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February 4, 2003

Implants restore world of sounds

From: Air Force Link - 04 Feb 2003

by 1st Lt. Jennifer Tay
Wilford Hall Medical Center

02/04/03 - LACKLAND AIR FORCE BASE, Texas (AFPN) -- Over the past year, surgeons and audiologists at Wilford Hall Medical Center here have restored hearing to 17 people with the help of cochlear implants. These have included an active-duty master sergeant, military children and military retirees.

This revitalized program recently delighted a retiree who wrote that he could not sleep at all the first night after his hearing was "activated." Another 20-year-old patient heard his mother's voice for the first time, since he was born with a hearing disorder. About 24 more patients are scheduled for the life-changing operation over the next eight months.

A cochlear implant is an electro-magnetic amplification device that is surgically implanted within the inner ear and is appropriate for people with profound deafness who no longer benefit from hearing aids. This device is often the only way for these individuals to regain hearing.

The surgery consists of inserting an electrode array into the cochlea (the organ of hearing located in the inner ear) to make direct contact with nerve cells. Patients return one week after the operation for initial stimulation of the device. When the device is turned on, sound is picked up by a tiny microphone connected by a cord to a sound processor outside the ear. The processor turns sound into an electrical signal, transmitting it through the skin to the electrode in the cochlea.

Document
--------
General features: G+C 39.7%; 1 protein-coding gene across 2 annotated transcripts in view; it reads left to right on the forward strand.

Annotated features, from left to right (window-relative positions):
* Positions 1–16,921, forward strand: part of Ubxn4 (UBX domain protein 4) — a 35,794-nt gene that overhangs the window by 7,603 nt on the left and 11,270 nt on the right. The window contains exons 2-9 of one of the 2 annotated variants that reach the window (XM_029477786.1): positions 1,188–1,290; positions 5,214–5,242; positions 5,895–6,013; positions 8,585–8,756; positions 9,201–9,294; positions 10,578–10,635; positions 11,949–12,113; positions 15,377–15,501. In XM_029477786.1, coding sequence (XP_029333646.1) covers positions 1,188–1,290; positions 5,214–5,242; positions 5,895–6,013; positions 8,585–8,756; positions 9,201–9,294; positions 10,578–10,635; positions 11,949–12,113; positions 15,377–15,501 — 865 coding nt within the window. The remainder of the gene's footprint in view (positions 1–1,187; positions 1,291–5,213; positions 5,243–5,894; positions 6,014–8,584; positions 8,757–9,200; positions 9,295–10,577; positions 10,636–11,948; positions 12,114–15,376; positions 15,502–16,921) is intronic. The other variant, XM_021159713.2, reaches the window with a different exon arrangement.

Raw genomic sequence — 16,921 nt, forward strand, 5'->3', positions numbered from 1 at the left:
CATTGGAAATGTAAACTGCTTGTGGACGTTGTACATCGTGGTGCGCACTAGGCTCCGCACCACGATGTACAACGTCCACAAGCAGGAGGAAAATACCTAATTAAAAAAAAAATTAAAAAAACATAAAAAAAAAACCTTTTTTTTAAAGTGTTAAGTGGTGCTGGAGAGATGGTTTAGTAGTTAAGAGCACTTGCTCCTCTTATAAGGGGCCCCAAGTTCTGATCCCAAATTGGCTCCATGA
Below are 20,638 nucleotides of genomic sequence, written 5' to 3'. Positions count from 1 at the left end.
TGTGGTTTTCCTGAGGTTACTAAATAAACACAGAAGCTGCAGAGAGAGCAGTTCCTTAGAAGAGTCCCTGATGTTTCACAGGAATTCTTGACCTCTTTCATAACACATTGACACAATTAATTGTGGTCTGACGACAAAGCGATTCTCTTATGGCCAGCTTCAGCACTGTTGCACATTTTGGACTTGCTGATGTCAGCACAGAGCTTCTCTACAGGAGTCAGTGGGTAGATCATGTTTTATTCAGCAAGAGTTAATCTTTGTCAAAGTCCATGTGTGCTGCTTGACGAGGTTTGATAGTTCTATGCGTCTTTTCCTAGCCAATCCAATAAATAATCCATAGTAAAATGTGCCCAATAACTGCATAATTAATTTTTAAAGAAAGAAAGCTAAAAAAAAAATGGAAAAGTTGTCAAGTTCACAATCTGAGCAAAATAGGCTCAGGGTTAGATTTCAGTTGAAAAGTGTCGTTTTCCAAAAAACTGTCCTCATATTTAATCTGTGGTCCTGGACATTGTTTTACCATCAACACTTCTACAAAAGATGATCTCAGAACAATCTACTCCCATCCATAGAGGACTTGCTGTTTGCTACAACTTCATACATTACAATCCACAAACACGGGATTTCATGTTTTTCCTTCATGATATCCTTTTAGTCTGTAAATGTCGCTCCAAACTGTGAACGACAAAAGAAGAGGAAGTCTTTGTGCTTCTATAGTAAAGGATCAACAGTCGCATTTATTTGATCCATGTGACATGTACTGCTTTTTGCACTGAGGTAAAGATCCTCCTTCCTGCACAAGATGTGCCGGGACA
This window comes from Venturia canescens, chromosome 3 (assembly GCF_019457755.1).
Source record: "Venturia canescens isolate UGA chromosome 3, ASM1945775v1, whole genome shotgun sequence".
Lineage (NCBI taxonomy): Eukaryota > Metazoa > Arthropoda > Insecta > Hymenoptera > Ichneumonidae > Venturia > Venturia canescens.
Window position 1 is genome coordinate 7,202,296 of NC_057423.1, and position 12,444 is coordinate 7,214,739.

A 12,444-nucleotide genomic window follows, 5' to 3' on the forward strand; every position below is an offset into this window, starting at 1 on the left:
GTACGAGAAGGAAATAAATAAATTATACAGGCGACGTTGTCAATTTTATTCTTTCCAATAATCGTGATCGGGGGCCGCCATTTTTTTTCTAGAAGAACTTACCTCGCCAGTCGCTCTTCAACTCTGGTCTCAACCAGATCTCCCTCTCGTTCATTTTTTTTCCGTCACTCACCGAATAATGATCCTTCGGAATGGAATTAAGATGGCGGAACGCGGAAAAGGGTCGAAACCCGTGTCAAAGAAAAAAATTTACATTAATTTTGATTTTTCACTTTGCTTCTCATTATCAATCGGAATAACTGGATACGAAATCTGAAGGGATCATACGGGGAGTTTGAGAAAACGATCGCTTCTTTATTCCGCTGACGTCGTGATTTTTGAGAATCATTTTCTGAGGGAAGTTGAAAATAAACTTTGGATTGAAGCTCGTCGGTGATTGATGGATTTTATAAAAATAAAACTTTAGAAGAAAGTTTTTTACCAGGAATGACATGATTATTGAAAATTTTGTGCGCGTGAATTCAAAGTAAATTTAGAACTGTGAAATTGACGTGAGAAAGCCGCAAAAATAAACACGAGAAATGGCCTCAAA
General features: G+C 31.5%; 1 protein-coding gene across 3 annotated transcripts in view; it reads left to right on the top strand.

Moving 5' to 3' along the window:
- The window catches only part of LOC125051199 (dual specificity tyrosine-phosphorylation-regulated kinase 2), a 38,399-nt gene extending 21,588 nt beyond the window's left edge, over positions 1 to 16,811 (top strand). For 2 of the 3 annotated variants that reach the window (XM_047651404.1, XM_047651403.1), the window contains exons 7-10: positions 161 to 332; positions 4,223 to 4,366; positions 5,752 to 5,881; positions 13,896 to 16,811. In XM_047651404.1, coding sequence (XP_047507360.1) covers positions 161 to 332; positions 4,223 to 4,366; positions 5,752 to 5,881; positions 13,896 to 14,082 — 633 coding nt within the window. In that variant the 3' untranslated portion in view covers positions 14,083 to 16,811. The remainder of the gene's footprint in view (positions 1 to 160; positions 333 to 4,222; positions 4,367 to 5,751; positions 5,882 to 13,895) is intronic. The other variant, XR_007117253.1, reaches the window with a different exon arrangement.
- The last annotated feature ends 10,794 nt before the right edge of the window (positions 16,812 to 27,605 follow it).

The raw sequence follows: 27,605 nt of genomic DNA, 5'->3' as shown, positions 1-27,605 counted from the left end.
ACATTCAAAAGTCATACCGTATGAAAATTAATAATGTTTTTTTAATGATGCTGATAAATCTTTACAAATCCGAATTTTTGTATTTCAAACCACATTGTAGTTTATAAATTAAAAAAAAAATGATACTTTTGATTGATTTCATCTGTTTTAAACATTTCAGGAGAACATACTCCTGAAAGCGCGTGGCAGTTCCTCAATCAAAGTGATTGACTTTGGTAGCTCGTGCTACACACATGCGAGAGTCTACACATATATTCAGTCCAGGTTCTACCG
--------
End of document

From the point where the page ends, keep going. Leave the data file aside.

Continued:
The only one of its kind in the Air Force, the Wilford Hall cochlear implant program provides cochlear implant surgery, audiology and speech services, and medical support for potential candidates and their families.

In December 2001, an active-duty master sergeant with sudden hearing loss was evaluated for a cochlear implant. Master Sgt. John T. Hawk received a cochlear implant and was able to return to his unit and continue performing his assigned duties.

"My new hearing is not perfect," said Hawk, assigned to the Air National Guard Training and Education Center at McGhee Tyson ANG Base, Tenn. "There are still challenges, but I have not completed my journey on the road to recovery yet. Every day I'm reminded of what I've lost because I wake up in a silent world. When I turn on my sound processor, I'm reminded of what I've gained."

In the past when an active-duty airman was diagnosed with profound hearing loss, he or she would be medically retired. Hawk, who is a multimedia course developer and instructor, continues to perform his normal duties while he awaits the result of a medical evaluation board.

Based on his excellent performance with the cochlear implant and his ability to communicate, medical officials believe the program may have saved the Air Force one of its top assets -- an airman with more than 18 years of experience, training and expertise.

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